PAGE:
cGMP Production and VASP Phosphorylation as Measures of Intracellular NO Signaling—Cells were cultivated to ~85% confluence and treated with 500 μm l-NMMA for 2 h to inhibit endogenous NO production. The cells were incubated a further 2 min with the SOD mimetic Mn(III)TMPyP (5 μm) and exposed to the NO donor DEA/NO (1 μm and 3 μm) and left undisturbed for 10 min in the incubator. Cells were trypsinized, collected, washed once with PBS containing 500 μm DTPA, and counted. After being adjusted for cell density (~5 × 105 cells/ml), the cells were centrifuged and lysed with buffer containing phosphodiesterase and protease inhibitors. The lysates were then analyzed for either cGMP with an enzyme immunoassay kit (Amersham Biosciences) or VASP and phospho-VASP by Western immunoblotting with VASP and phospho-VASP (Ser239) antibodies (Cell Signaling Technologies, Danvers, MA).

Measurement of NOx-mediated Extracellular Nitrosation by Cell-impermeant DAF—NO uptake and metabolism to species capable of nitrosating DAF was also monitored by the reaction of extracellular DAF-2 with NO supplied by exogenous NO donor in the presence of intact cells. Cells are capable of acting as “NO sinks” and will take up a portion of NO from an extracellular donor, thus preventing its reaction with a NOx-sensitive fluorophore, such as DAF-2. This approach has the additional benefit of circumventing potential intracellular interferences, which can contribute to artifactual DAF-2T signals (2729). Adherent NHF and NPC1-deficient fibroblasts and MCF-7 cells were trypsinized, collected, and washed once with and suspended in PBS containing 500 μm DTPA. Human red blood cells and platelets were isolated from whole blood by differential centrifugation and suspended in PBS containing 500 μm DTPA. Cells were suspended to a final concentration of 10 μm DAF-2 in a fluorescent microplate, and counts were optimized to consume ~50% of delivered NO upon the addition of 250 nm DEA/NO. Membrane cholesterol was then augmented or depleted as indicated above. Cell viability following treatment was measured by a trypan blue exclusion assay to be greater than 90% in all cases. Excess cholesterol adduct, cyclodextrin, or enzyme was removed, and cells were suspended in a 10 μm DAF solution in PBS containing 0.5 mm DTPA and then treated with the 250 nm DEA/NO for monitoring of evolved fluorescence over time in the wells of a 96-well microplate with shaking at 37 °C using an excitation/emission couple of 485/515 nm, unless otherwise indicated.

RESULTS

Cholesterol Attenuates Rates of NO-induced Pyrene Quenching in Liposomes—The interaction between excited state pyrene moieties and paramagnetic species, such as NO and O2, are diffusion-controlled processes (19) and have previously been used to determine apparent diffusion coefficients of NO in hydrophobic environments (2022). Preparations of pyrene fluorochrome encapsulated with either dipalmitoylphosphatidyl choline (DPPC) and dimyristoylphosphatidyl choline (DMPC) liposomes were exposed to NO gas while sealed in cuvettes under anaerobic conditions. NO diffusion into the liposome was represented by fluorescence quenching of excited state pyrene molecules. These data were expressed as a Stern-Volmer (SV) relationship where the fractional quenching (Io/I) obtained from fluorescence monitoring was plotted against the measured concentration of NO (Fig. 1, A and B). The addition of cholesterol (33 mol %) to either DPPC or DMPC liposomes resulted in a 28 and 29% decrease, respectively, in the slope (Ksv) of Stern-Volmer plot indicating a decrease in NO collisions with pyrene moieties within the lipid phase. The bimolecular quenching constant (kq) for each liposome preparation was determined by dividing the Ksv for each experiment by the previously published fluorescence lifetime (τo) for each liposome mixture: kq = Ksvo. Apparent diffusion coefficients for NO were then estimated from the Einstein-Smoluchowski equation (24). These calculations indicated that the presence of cholesterol in DPPC and DMPC liposomes decreases the diffusion constants by ~24 and ~38%, respectively, suggesting a substantial influence of cholesterol over the diffusion of NO in a liposome environment (Table 1).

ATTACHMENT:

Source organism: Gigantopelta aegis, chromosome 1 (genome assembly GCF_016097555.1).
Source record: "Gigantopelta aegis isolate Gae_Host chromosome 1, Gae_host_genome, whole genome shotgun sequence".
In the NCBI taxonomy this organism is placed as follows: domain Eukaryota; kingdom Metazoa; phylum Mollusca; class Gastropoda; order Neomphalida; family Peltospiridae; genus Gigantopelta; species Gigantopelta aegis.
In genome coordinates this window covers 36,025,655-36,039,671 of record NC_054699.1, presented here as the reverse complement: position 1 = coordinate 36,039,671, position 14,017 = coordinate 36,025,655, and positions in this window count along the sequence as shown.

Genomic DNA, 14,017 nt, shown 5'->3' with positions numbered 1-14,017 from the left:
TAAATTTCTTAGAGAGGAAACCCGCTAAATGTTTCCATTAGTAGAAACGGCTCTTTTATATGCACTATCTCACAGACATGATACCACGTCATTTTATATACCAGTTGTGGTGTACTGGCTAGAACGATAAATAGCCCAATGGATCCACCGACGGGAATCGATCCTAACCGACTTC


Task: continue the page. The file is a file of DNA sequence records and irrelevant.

TABLE 1
Effect of cholesterol on the measured diffusion coefficients and resultant membrane transit times
FIGURE 1.
Quenching of pyrene phospholipids in liposomes. Stern-Volmer plots were obtained for deoxygenated suspensions of both DPPC (A) and DMPC (B) liposomes doped with 0.01 mol % 1-hexadecanoyl-2-(1-pyrenedecanoyl)-sn-glycero-3-phosphocholine in the presence ...